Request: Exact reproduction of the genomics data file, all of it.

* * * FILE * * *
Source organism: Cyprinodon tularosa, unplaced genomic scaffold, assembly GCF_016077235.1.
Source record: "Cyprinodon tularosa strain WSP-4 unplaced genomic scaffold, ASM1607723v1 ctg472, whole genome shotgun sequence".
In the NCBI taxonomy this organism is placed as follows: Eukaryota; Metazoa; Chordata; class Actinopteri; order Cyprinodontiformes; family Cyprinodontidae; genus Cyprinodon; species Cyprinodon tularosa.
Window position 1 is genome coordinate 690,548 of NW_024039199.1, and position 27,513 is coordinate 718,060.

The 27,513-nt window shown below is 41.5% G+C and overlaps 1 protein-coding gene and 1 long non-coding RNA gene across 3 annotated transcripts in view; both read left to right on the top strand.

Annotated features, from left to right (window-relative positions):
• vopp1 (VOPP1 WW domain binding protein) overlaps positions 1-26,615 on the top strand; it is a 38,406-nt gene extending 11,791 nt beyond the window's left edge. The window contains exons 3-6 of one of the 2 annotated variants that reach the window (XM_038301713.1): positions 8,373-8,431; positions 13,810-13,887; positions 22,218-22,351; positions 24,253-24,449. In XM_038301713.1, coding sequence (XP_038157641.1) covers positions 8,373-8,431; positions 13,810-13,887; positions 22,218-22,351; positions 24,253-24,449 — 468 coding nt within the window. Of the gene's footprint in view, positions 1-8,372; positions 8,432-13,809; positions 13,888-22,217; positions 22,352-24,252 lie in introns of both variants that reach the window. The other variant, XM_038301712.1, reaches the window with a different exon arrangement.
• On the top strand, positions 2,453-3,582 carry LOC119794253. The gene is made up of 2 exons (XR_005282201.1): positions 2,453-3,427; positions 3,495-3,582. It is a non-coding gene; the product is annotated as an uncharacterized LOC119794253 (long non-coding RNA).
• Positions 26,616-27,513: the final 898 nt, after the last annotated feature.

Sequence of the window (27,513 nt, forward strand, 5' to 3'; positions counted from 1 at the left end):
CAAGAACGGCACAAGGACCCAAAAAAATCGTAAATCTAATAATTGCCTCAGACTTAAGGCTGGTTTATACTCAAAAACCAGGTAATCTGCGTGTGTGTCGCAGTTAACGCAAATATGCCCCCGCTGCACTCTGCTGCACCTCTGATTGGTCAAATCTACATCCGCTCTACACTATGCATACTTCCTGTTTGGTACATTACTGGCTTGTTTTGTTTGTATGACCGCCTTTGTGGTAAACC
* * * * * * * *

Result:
Source organism: Cyprinodon tularosa, unplaced genomic scaffold, assembly GCF_016077235.1.
Source record: "Cyprinodon tularosa strain WSP-4 unplaced genomic scaffold, ASM1607723v1 ctg472, whole genome shotgun sequence".
In the NCBI taxonomy this organism is placed as follows: Eukaryota; Metazoa; Chordata; class Actinopteri; order Cyprinodontiformes; family Cyprinodontidae; genus Cyprinodon; species Cyprinodon tularosa.
Window position 1 is genome coordinate 690,548 of NW_024039199.1, and position 27,513 is coordinate 718,060.

The 27,513-nt window shown below is 41.5% G+C and overlaps 1 protein-coding gene and 1 long non-coding RNA gene across 3 annotated transcripts in view; both read left to right on the top strand.

Annotated features, from left to right (window-relative positions):
• vopp1 (VOPP1 WW domain binding protein) overlaps positions 1-26,615 on the top strand; it is a 38,406-nt gene extending 11,791 nt beyond the window's left edge. The window contains exons 3-6 of one of the 2 annotated variants that reach the window (XM_038301713.1): positions 8,373-8,431; positions 13,810-13,887; positions 22,218-22,351; positions 24,253-24,449. In XM_038301713.1, coding sequence (XP_038157641.1) covers positions 8,373-8,431; positions 13,810-13,887; positions 22,218-22,351; positions 24,253-24,449 — 468 coding nt within the window. Of the gene's footprint in view, positions 1-8,372; positions 8,432-13,809; positions 13,888-22,217; positions 22,352-24,252 lie in introns of both variants that reach the window. The other variant, XM_038301712.1, reaches the window with a different exon arrangement.
• On the top strand, positions 2,453-3,582 carry LOC119794253. The gene is made up of 2 exons (XR_005282201.1): positions 2,453-3,427; positions 3,495-3,582. It is a non-coding gene; the product is annotated as an uncharacterized LOC119794253 (long non-coding RNA).
• Positions 26,616-27,513: the final 898 nt, after the last annotated feature.

Sequence of the window (27,513 nt, forward strand, 5' to 3'; positions counted from 1 at the left end):
CAAGAACGGCACAAGGACCCAAAAAAATCGTAAATCTAATAATTGCCTCAGACTTAAGGCTGGTTTATACTCAAAAACCAGGTAATCTGCGTGTGTGTCGCAGTTAACGCAAATATGCCCCCGCTGCACTCTGCTGCACCTCTGATTGGTCAAATCTACATCCGCTCTACACTATGCATACTTCCTGTTTGGTACATTACTGGCTTGTTTTGTTTGTATGACCGCCTTTGTGGTAAACC